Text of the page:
Because wage and hour lawyers have already pursued class action lawsuits against nearly all of the obvious targets (restaurants, car washes, pharmaceutical sales, and loan officers, just to name a few), creative attorneys have increasingly turned to more esoteric industries, such as strip clubs, Uber drivers, and cheerleading.
During the past three years, overtime claims have been filed on behalf of cheerleaders against the Oakland Raiders, Buffalo Bills, Tampa Bay Buccaneers, Cincinnati Bengals, and other professional sports franchises. The first cheerleader overtime case was brought against the Raiders.
Last week, the Cincinnati Bengals agreed to pay up to $255,000 to settle a class action brought by cheerleader Alexa Brenneman against the team. Ms. Brenneman, individually and on behalf of the Bengals’ other cheerleaders, alleged that she spent countless hours practicing, appearing at community events, and participating in promotional activities for the team. According to Ms. Brenneman’s complaint, the number of hours that Bengals’ cheerleaders spend on the field pale in comparison to the endless amount of time that they must sacrifice for the team. Ms. Brenneman alleged in her complaint that she worked “well in excess of 300 hours” for the Bengals during the 2013 football season, yet she was only paid a total of $855.00. Even by Ohio standards, that amount is a pittance. According to the complaint, after totaling all of the time that Ms. Brenneman devoted to the Bengals, she had a pay rate of less than $2.85 per hour.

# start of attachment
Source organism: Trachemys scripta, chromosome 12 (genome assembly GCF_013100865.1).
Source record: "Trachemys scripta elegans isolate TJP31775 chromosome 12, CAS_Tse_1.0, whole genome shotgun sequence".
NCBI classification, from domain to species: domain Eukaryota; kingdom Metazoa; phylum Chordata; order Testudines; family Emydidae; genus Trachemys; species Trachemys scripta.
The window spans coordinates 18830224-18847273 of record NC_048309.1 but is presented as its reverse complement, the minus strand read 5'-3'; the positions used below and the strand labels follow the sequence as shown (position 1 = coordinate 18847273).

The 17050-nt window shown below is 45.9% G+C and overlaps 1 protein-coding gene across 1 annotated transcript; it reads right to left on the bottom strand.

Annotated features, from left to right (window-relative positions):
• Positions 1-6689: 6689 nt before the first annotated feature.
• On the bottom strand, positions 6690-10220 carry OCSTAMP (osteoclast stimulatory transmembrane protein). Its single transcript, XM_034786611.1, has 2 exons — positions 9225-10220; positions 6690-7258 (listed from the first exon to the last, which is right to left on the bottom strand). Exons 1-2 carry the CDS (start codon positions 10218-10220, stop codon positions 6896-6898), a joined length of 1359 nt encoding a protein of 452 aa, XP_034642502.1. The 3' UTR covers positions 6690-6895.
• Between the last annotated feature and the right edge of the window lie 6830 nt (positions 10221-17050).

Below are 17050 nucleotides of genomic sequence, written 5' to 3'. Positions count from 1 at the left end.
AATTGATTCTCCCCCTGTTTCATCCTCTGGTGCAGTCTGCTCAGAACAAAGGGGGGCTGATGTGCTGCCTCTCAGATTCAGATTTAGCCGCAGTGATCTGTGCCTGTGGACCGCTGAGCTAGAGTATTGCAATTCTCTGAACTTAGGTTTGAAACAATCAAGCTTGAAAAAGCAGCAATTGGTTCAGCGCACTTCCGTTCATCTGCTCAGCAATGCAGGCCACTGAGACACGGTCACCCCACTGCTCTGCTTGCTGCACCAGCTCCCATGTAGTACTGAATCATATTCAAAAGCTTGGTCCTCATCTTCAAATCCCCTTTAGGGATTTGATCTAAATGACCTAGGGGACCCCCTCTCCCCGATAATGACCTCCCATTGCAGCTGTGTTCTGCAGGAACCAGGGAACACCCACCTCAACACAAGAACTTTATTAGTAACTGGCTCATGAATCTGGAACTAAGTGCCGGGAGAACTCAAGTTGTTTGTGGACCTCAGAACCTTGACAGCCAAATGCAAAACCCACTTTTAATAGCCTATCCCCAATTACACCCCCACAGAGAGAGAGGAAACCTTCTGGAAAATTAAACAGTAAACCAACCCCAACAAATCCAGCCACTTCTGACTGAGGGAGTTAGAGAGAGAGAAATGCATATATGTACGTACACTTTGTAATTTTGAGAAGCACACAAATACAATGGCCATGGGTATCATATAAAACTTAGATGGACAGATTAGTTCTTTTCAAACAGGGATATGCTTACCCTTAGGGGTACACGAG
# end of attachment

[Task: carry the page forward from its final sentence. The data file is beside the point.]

Under the terms of the proposed settlement, anyone who was employed by the Bengals as a cheerleader between Feb. 11, 2011, and Jan. 31, 2014, will be eligible to receive $2,500 for each season they worked during the class period, while lead plaintiff Alexa Brenneman would receive $5,000.
When I reviewed the docket of the Brenneman case, I noticed that the complaint attaches a 6-page document labelled Cincinnati Ben-Gal Rules. This is basically a rule book for Bengals cheerleaders. I found it to be bizarre. There is an obsessive (and, in my opinion, offensive) focus on the cheerleaders’ weight. Among other things, the Ben-Gal Rules require cheerleaders to have their weight recorded twice per week to collect “data” that will be used to determine each cheerleader’s “ideal weight”. According to the Ben-Gal Rules:
Weight is a constant evaluation process throughout the season your scale weight is taken into consideration along with overall body appearance to determine cheer eligibility.
Cheerleaders are also required to endure something known as a “Glamour Evaluation” (whatever that means), and if they are above their “ideal weight” for too long, they are prohibited from attending charity events.
Ben-Gal Rules strictly forbid the Bengals cheerleaders from wearing panties. That’s right. No underwear …. seriously. Here’s what the Ben-Gals Rules say about panties: “No panties are to be worn under the practice clothes or uniform, not even thong panties”.
The Ben-Gale Rules end with the admonition to cheerleaders that they “are now in an elite professional organization”. Yeah, right. How many elite organizations pay their employees $2.85 per hour and forbid them from wearing underwear?